YOU ARE HERE: LAT HomeCollections

From The Alamo, by Michael Lind

From Book I

March 09, 1997

Confusion. All around is churning smoke,

a supernova's planet-flensing shroud,

an embryonic solar system's yolk.

No shapes, but for the shadows in the cloud

that swell and sway and pulsate to the loud

oceanic throb, a thunder to convulse

a cosmos, the percussion of a pulse.


The fog unravels. But this is no fog,

this blear amalgam of a scumbled dust

and stinging fumes. An isolated leg,

wrapped like a maize ear in a tattered husk

of trouser cotton, glows in noonday dusk.

A headless soldier bows; the freckling paint

has made his gulping pal a stigmaed saint.


Across the fuming field, the dying stir

among the dead. Their moaning and their throes

alert the splendid cavalry, who spur

their horses and parade amid their foes.

Wielding their spears as bargemen would use

their staffs to lever flatboats, lancers pole

from man to man and spare no pleading soul.


Beyond, more butchery. The rebel town

is bleeding streams of black into the skies,

the way a seal, when sharks have dragged it down,

will stain a turquoise current as it dies.

Across the splintered barricades with cries

of "Death to traitors!" grimy conscripts vault.

The breastworks tumble under their assault.


With bayonets, daggers, and naked hands,

the stormers hack and chop and stab and slash.

The slow notes of Deguello from the band's

emplacement drone through cannon croak and crash;

the melody that Spain learned in its clash

with Muslim arms, "No Quarter," starts to swell

as Zacatecas is annexed by hell.

From Book VI

And: "Viva el Presidente!" From his mare,

the lord of half the continent surveyed

his legions, felt the chorus shake the air.

Once more he scanned his soldiery, he weighed

the strength of each battalion, each brigade;

at length, his voice echoing, he addressed

his thousands, the Napoleon of the West:


"Soldiers of Mexico! The battlefield

of Texas lies before you. Pray no more;

by your own strength your fate will be revealed,

my destiny as well--for you, my corps,

will determine whether ages will deplore

the name of Santa Anna or revere

that proxy for the names of you men here.


"My own desire is merely to retire,

to don a rancher's mantle, hang my sword;

but so long as the foreigners conspire

to steal our patrimony I will ford

whatever river, strike whatever horde,

not from ambition--mine's a kindly fate,

I've got my land--I fight for your estate.


"Each one of you shall win his rightful share

of country you will scrape clean with the blade;

the farms the gringo settlers make their lair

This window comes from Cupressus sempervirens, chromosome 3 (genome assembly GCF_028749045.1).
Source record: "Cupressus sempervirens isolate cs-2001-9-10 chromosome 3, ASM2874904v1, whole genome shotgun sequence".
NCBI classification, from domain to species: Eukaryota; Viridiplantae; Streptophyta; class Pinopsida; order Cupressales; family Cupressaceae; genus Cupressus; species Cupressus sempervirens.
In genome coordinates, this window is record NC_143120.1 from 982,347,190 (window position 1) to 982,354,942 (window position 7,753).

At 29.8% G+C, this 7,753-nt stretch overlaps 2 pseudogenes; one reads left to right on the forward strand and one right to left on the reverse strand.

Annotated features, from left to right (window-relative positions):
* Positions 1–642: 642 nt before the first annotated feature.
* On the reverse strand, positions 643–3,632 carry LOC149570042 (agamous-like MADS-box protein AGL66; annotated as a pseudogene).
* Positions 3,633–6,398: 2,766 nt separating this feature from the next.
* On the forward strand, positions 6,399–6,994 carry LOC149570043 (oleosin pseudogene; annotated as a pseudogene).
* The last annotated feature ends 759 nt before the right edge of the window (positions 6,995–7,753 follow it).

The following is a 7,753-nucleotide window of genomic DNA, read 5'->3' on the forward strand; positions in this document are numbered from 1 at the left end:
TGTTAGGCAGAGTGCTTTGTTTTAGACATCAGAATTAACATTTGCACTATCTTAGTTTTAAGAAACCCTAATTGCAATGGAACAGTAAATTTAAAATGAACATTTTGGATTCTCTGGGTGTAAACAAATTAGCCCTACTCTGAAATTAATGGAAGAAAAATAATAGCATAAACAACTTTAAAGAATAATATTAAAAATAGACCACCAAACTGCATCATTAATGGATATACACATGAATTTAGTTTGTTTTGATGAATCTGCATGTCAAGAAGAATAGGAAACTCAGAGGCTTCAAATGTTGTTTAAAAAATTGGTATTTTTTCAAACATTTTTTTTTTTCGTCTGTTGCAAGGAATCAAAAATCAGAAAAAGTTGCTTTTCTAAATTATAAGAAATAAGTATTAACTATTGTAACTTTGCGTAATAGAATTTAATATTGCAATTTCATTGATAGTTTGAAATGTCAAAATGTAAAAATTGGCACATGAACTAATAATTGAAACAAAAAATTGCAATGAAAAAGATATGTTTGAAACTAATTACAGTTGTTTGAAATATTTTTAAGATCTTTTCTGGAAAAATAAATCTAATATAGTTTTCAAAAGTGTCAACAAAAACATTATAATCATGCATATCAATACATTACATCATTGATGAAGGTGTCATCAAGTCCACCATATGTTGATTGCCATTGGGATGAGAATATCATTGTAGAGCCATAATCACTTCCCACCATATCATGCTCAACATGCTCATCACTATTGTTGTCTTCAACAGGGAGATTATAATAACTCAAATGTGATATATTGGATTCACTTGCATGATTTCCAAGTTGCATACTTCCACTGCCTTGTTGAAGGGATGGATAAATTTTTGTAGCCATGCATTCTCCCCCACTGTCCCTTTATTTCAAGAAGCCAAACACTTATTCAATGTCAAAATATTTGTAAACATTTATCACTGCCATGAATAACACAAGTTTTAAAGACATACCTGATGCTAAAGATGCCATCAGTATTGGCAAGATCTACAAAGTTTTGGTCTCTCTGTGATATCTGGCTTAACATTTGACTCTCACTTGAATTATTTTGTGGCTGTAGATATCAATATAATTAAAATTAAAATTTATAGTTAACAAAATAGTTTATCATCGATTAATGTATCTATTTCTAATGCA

shall soon be yours, for joining this crusade.

Your title shall be yanqui rebels laid

within the land they thought to make their own;

they'll die a second time, when your plows break the bone.

From Book IX

Now Travis gave the order: "Fire at will!"

Along the north facade a dozen bores

erupted. Each cry recorded a kill

or mauling in the moving dark. The force

continued to advance, without remorse

for comrades who had fallen. But the first

reply from the Alamo was not the worst.


A lifeless comet's coal begins to wake

still distant from the sun. Its cinder crust,

though long since petrified, begins to quake

and fissure. All at once, a fan of dust

spurts geysering; then others feed the gust

that veils the crumbling lump in atmosphere.

The halo, the translucent wake, appear.


As suddenly, the Alamo exploded.

The cannon on the northern wall spewed out

tornado flame and thunder and corroded

scrap metal that streaked through the shrieking crowd

of infantry. The courage that endowed

the bravest melted in that hellish hail

of superheated horseshoe, pellet, nail.

From Book XII

The conqueror removed his plumed crescent,

a gesture imitated all around

by men who watched their master, grown quiescent,

study his foe awhile without a sound.

Then General Santa Anna faintly frowned.

"At last, Guillermo Travis. Why, you are

so young, to have begun so great a war."


"This man," he told his aides, "headed the list

I gave these towns last fall. Had they obeyed,

a firing squad might have averted this

catastrophe. By God, this young man made

himself a costly prize. The price we've paid. . ."

The self-described Napoleon of the West

reflected, then said, "Burn him with the rest."


Troops lugged the corpse of Travis to a cart,

like fishmongers tossing a silver plank

atop the staring layers in a mart.

Beneath the latest weight the wagon sank,

laden with two armies and every rank.

The wheels protested, then the makeshift hearse

rolled forth, the only obsequy a curse.


"The fort's to be destroyed?" Almonte asked

his master. In the stadium of the siege

Santa Anna stood, an actor who has basked

in warm ovations all alone onstage.

"We'll leave it to inspire a later age.

As long as Mexicans retell the story

of the Alamo, none shall forget our glory."

Los Angeles Times Articles